South Africa power cuts expected to ease in 10 days: Eskom CEO

A dark passage during a power outage in a Johannesburg shopping centre, Thursday, June 30, 2022. South Africans are struggling in the dark to cope with increased power cuts that have hit households and businesses across the country. The rolling power cuts have been experienced for years but this week the country’s state-owned power utility Eskom extended them so that some residents and businesses have gone without power for more than 9 hours a day. (AP Photo/Denis Farrell)
An Eskom sign stands outside the headquarters for Eskom Holdings SOC Ltd., South Africas state-owned electricity utility at Megawatt Park in Sandton, near Johannesburg, South Africa, on Wednesday, Nov. 11, 2015. A plan to reform state-owned power company Eskom Holdings SOC Ltd. and bring South Africa and its economy out of the dark is starting to show results, according to Chief Executive Officer Brian Molefe. Photographer: Waldo Swiegers/Bloomberg via Getty Images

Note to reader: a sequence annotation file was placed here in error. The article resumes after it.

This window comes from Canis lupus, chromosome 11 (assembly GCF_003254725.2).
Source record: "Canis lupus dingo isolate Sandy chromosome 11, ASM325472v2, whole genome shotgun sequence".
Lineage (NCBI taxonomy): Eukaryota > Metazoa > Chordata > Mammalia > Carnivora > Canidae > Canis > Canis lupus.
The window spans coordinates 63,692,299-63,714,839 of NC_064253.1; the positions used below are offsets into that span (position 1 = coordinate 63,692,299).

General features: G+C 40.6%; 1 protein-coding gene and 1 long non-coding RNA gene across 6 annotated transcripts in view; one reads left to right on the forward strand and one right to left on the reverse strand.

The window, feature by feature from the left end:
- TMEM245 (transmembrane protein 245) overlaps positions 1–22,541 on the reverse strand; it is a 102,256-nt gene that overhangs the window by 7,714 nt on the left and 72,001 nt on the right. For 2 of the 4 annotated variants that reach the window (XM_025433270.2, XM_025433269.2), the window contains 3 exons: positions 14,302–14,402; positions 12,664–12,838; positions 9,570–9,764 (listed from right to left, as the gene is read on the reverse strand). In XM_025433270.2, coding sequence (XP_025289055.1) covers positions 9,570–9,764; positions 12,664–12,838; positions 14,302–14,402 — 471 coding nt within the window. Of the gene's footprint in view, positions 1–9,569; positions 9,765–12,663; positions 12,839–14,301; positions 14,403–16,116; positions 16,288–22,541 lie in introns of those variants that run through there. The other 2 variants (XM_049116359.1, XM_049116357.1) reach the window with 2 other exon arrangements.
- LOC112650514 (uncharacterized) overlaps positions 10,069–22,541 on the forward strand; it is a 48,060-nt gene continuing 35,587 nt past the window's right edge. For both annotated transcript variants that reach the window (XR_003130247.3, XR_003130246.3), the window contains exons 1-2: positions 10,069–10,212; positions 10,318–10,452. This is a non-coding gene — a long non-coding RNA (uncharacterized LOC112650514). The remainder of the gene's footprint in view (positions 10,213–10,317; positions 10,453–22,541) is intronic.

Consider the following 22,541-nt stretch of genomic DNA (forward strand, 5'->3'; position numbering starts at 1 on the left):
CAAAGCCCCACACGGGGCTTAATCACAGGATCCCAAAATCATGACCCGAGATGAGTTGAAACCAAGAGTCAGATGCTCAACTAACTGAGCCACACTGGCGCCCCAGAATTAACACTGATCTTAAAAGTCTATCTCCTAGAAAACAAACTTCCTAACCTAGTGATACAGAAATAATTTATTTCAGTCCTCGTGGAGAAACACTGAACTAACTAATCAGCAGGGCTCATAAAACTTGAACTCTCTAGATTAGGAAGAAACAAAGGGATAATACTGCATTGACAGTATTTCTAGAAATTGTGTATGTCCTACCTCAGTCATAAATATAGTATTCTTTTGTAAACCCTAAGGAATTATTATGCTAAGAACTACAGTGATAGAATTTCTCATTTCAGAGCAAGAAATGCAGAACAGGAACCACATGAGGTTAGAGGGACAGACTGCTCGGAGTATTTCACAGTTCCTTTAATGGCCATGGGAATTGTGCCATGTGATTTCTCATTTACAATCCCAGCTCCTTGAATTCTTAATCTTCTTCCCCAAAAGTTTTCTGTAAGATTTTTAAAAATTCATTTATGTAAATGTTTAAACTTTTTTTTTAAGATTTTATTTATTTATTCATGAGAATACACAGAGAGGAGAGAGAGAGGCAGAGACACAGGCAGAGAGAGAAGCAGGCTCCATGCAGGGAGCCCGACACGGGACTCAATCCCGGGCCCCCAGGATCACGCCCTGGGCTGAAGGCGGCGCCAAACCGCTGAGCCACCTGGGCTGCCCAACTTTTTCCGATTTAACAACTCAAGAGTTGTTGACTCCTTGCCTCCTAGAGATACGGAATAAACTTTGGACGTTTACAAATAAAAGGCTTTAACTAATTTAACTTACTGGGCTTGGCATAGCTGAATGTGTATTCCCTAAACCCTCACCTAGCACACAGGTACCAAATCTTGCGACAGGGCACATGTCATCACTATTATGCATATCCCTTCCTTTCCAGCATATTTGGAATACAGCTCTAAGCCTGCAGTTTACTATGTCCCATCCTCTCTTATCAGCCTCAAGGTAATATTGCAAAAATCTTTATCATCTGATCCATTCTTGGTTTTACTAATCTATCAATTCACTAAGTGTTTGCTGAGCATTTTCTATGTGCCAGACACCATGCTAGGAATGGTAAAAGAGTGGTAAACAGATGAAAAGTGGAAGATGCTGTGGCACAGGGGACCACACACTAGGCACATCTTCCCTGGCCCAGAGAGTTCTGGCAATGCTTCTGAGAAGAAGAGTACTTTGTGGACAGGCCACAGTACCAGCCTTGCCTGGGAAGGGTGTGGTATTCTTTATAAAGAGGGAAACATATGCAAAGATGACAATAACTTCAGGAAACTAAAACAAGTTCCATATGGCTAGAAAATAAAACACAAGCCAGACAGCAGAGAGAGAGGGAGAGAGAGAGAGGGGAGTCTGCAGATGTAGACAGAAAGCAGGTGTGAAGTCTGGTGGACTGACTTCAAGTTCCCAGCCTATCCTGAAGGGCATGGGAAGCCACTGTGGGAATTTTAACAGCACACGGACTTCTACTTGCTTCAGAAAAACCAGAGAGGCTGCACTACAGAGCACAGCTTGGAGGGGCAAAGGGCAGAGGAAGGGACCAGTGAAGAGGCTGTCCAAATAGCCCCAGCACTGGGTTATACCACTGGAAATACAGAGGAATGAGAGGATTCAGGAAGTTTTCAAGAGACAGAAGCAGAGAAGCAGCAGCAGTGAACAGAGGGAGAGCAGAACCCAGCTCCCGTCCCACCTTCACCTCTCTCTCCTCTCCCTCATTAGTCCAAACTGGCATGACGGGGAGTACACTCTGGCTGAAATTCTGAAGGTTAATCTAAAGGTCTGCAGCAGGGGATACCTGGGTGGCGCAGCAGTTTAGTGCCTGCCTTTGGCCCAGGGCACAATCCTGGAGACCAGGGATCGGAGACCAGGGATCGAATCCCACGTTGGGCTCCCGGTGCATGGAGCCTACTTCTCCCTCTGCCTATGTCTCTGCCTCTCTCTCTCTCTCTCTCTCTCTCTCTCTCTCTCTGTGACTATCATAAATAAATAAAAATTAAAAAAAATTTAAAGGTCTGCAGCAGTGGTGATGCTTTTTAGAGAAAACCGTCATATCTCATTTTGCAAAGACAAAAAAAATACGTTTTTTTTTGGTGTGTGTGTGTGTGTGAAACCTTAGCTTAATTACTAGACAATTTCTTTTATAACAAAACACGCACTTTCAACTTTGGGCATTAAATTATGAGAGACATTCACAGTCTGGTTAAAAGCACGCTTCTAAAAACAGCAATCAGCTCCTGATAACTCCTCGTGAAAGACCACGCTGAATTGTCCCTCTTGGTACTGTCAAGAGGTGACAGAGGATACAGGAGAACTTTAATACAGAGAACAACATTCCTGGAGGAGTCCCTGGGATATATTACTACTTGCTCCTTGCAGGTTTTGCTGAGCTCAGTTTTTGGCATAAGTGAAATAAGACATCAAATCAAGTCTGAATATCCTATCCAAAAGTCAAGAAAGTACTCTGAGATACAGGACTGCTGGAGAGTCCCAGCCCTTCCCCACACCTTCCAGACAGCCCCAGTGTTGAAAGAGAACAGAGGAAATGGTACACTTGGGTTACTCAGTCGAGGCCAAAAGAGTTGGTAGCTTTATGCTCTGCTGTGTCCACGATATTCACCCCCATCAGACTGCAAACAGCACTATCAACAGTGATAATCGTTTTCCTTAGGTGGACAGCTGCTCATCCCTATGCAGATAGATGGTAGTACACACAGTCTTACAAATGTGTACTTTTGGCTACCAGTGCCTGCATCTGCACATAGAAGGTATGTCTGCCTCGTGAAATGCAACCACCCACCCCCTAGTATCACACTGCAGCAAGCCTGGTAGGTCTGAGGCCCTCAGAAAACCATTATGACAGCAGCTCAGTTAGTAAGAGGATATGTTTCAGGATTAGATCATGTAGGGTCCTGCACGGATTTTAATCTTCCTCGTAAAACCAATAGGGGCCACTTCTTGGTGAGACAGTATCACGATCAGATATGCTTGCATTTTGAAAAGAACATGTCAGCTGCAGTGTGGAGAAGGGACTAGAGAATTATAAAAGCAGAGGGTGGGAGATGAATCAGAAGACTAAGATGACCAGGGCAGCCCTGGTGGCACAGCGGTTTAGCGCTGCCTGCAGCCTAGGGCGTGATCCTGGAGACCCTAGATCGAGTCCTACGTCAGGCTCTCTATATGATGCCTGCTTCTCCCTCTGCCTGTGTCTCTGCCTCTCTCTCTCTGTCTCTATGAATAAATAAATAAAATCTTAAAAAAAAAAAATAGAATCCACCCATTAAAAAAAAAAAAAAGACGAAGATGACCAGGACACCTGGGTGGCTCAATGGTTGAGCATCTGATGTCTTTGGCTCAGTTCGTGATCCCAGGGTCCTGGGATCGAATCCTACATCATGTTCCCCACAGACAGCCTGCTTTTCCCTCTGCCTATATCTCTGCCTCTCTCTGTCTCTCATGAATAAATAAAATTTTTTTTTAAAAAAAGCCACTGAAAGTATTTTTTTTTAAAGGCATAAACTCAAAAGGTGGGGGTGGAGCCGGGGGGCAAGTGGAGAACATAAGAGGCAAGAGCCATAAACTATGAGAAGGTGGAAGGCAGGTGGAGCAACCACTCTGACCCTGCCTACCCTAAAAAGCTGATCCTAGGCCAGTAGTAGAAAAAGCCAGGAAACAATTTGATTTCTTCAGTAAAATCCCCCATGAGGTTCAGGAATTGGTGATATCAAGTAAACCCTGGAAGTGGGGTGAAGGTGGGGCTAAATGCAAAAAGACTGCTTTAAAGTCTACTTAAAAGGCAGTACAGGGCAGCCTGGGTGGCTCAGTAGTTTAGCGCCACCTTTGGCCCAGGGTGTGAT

Power cuts in South Africa  are expected to start easing within the next 10 days as the country’s power utility firm expects big generation units to come back online.

Speaking to local media, Eskom chief executive officer Andre de Ruyter, said the state utility ramped up power rationing to 4,000 megawatts from 6pm on Tuesday until further notice, due to generation trips at its Kendal and Lethabo plants that has led to a record 120 days of blackouts so far in 2022.

“We are doing everything possible to add megawatts to the grid,” De Ruyter told Johannesburg-based Radio Sonder Grense.

“We have started buying power from Zambia, and we are looking at Mozambique and the private sector to add megawatts,” he added.

According to the Eskom boss, the private sector has a total of 6,000 megawatts of new renewable projects in the pipeline.

Those projects were targeted, after South African President Cyril Ramaphosa in July said companies will be allowed to build power plants of any size without a licence to meet their own needs and to sell it to the grid.

According to De Ruyter, it will probably take another 18 to 24 months for that capacity to come onto the network.